12. David A says:

    They are all good cars. To bad the plug in won’t work for you. Advertised at 43 miles for the pure EV portion of the 18 KW battery. But I am consistently getting 53 pure EV before the gas motor kicks in when it then functions as a regular hybrid. So at 3.4 miles per kwh, I am very pleased. And it is a fun 5.6 zero to 60 with gas and EV both. The instant punch of the EV is different.

    Ya, it’s expensive, but with the inane $7500 kick back, plus a $1000 from California, plus another 1,500 from California, the cost difference is not to extreme. If you have a place to plug it in it’s a great car, so far. Dealer of course tried to sale me the warranty, and I wanted one, it supposedly very reliable, but a complicated machine. They would not budge below 1900 for Toyota platinum at 6 years 100 k miles. I passed, found a dealership back East, and got the 8 year 125 k mile for $1,500.

    Normally I never buy a new car, but the rebates plus the solar giving me about 600 miles of almost free driving each month, plus the 38 mpg on any hybrid miles almost pays for itself, verses the car I had. Add in the difference in residual value and my break even is about 7 years. ( assuming no major break downs with my other car had I kept it. )

  13. David A says:

    Since the prime stepped up to 18.1 KWH battery it us lithium ion. Yet it never falls below the hybrid maintenance range and the charge is slow. Also Toyota may have the full charge limited below the actual capacity. So you have the battery, and 3 motors, ( two electric and one gas) all working with an all wheel drive system, and the computer deciding when to kick which or both EVs in, when to kick the gas in, when to send power to the rear wheels or front wheels from which source or sources, and then sending power back to the battery as it decides and breaking doing the same. (The brake pads last forever) Lots of engineering!

  14. E.M.Smith says:

    @David A:

    At our present tariff for over baseline electricity, that’s about 10 ¢ /mile. Looking up the “gas only MPG” said it was 38. So that’s $3.80 /gallon gasoline to get 10 ¢ / mile. Gas here is selling at about $3.85 to $4.10 for RUG; so it would be net making a profit, but only a tiny one. Probably not enough to bother.

    Go to Florida, gas is closer to $2.50 / gallon… but electricity drops to somewhere around a dime, I think… so likely makes a lot more sense in places with low electricity costs.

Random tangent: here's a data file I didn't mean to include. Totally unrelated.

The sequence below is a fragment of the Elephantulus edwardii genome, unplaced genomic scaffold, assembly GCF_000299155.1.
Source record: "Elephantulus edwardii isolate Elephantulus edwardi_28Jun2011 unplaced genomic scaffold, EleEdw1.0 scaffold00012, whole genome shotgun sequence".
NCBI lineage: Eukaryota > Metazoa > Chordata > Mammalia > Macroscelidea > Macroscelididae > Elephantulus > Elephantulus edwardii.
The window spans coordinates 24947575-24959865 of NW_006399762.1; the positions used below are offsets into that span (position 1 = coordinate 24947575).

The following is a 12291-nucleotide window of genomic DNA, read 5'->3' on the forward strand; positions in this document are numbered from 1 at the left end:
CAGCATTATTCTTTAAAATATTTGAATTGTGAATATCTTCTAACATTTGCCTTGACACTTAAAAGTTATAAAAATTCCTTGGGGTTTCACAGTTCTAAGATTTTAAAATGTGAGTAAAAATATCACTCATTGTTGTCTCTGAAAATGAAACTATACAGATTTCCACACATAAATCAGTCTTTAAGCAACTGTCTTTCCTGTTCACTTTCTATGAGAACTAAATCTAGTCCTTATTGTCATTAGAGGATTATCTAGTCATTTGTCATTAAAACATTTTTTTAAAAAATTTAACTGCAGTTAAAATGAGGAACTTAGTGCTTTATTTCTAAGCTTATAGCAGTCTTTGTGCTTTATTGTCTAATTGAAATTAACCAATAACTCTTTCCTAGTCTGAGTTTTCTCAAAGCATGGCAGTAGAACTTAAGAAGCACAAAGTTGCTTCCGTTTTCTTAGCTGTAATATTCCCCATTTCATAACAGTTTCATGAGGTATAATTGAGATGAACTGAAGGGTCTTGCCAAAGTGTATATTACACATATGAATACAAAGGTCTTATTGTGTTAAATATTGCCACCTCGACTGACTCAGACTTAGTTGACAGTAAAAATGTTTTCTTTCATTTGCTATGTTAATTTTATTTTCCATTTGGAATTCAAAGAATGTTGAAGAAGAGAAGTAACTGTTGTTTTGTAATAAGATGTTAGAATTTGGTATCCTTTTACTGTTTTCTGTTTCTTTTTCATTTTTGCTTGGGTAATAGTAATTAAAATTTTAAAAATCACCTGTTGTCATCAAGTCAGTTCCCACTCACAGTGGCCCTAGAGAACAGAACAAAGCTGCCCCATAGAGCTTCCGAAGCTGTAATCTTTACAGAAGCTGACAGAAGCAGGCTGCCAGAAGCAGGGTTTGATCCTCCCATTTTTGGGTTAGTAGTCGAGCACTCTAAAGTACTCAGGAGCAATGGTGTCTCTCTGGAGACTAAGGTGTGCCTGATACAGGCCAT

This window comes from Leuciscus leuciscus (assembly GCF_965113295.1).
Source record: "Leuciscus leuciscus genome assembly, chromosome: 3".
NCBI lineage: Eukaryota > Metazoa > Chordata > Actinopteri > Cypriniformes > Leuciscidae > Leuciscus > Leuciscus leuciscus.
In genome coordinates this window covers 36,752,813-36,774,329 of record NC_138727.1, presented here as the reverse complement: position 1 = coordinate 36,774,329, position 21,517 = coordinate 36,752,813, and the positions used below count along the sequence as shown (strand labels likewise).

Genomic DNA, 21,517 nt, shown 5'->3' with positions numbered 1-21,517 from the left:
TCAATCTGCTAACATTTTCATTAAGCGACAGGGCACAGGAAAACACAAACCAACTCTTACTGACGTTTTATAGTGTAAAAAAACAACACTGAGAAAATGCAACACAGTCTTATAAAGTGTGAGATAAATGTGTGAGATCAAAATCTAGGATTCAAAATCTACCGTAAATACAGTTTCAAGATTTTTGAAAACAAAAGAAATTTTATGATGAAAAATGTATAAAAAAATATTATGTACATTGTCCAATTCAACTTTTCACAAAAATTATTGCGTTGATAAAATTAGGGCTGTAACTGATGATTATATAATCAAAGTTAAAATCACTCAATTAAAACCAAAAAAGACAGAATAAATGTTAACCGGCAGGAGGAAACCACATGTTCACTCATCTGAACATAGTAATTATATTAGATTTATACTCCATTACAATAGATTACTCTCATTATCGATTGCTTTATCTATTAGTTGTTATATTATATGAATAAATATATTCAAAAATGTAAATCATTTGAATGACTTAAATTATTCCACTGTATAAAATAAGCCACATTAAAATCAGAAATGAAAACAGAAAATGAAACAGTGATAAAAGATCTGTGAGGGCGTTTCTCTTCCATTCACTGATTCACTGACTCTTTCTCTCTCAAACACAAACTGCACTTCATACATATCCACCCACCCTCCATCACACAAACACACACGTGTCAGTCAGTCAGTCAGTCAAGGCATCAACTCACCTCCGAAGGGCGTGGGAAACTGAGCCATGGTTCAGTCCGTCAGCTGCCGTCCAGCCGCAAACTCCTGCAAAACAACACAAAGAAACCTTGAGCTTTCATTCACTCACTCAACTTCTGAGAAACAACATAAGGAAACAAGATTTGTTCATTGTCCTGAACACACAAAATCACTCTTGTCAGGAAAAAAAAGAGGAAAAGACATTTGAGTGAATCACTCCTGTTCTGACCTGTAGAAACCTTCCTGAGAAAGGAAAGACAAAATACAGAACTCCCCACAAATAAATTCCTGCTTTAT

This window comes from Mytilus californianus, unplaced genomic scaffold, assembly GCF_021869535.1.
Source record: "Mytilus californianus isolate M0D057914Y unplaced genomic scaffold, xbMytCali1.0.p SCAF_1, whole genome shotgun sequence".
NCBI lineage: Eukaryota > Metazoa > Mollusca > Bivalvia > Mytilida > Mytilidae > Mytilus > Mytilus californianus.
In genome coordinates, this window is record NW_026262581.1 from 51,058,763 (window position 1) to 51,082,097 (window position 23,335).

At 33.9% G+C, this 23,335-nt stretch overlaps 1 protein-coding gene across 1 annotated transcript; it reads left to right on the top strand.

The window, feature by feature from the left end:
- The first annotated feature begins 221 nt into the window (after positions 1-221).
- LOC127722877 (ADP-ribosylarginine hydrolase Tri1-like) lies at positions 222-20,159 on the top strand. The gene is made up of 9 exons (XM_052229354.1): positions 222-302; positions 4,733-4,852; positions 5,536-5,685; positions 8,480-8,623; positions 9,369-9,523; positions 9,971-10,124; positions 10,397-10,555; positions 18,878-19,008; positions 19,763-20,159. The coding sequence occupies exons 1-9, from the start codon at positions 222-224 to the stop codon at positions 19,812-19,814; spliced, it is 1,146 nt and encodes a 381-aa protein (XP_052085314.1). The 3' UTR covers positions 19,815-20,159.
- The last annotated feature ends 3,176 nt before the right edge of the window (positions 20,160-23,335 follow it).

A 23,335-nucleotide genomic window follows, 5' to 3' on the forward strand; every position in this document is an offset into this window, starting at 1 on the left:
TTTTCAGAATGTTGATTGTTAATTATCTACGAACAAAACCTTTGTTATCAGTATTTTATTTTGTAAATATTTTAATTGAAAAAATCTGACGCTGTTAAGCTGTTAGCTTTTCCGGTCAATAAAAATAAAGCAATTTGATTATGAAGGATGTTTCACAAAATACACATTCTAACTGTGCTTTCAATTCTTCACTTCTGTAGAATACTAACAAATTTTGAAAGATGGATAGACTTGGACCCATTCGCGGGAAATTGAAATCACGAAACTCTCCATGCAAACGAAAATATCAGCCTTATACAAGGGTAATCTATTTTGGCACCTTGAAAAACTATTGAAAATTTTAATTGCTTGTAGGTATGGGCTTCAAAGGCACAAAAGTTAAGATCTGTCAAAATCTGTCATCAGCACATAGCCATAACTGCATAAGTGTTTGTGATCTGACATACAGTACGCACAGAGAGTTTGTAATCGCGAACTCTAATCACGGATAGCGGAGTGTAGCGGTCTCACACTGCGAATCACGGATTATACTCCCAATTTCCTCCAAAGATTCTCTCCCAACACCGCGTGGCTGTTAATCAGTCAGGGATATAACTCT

Now should I ever get a big RV with a lot of solar on the roof… How’s the Rav 4 at being towed? Does it need a trailer or just a hitch on the front?

  15. H.R. says:

    @Terry Jackson – The Baker Electric was made in Cleveland, Ohio. My Grandparents, by happenstance, had a 1910 Baker Electric. It was the only car my grandmother ever drove. After my grandfather switched to a Ford, around 1916 or so, she never drove again.

    I’m not sure if that garage was built because there would be an electric car in it or if it was just to keep the Cleveland lake effect snow from totaling a wood garage.

  16. Simon Derricutt says:

    A few ideas about how to stop those sparky cars going up in smoke….

    Charging a metal (as opposed to oxides or other compounds) battery is much the same as electroplating. If you do any electroplating, there’s normally a maximum rate of plating above which you start getting a rough surface, because any high spots produce a higher electric field at that point and thus preferentially the metal ions will be deposited there, so you get a whisker (or dendrite) growing there. Since the plating process is basically random, you’ll always get a certain amount of roughness if you don’t do something about it.

    Electroplating technology has two ways around this. One is to reverse the current flow, so that a longer period of slower plating is interspersed with shorter periods of de-plating at higher current, and during the de-plating periods the higher electric field at the points of the dendrites means that they will be preferentially removed and the plating gets flatter and more even. The other way is to add “levellers” or “brighteners” to the plating solution. Often something like sugar or saccharine will be used, but there are better proprietary compounds which are trade secrets. These molecules are attracted to the high-field locations and physically impede the metal ions from passing there, thus you don’t get deposition at the incipient dendrite points and they don’t grow. Slight problem in that the levellers can get broken down by the electric field, so they need replacing, and for the sugars you’ll end up with some Carbon or tarry stuff in the solution.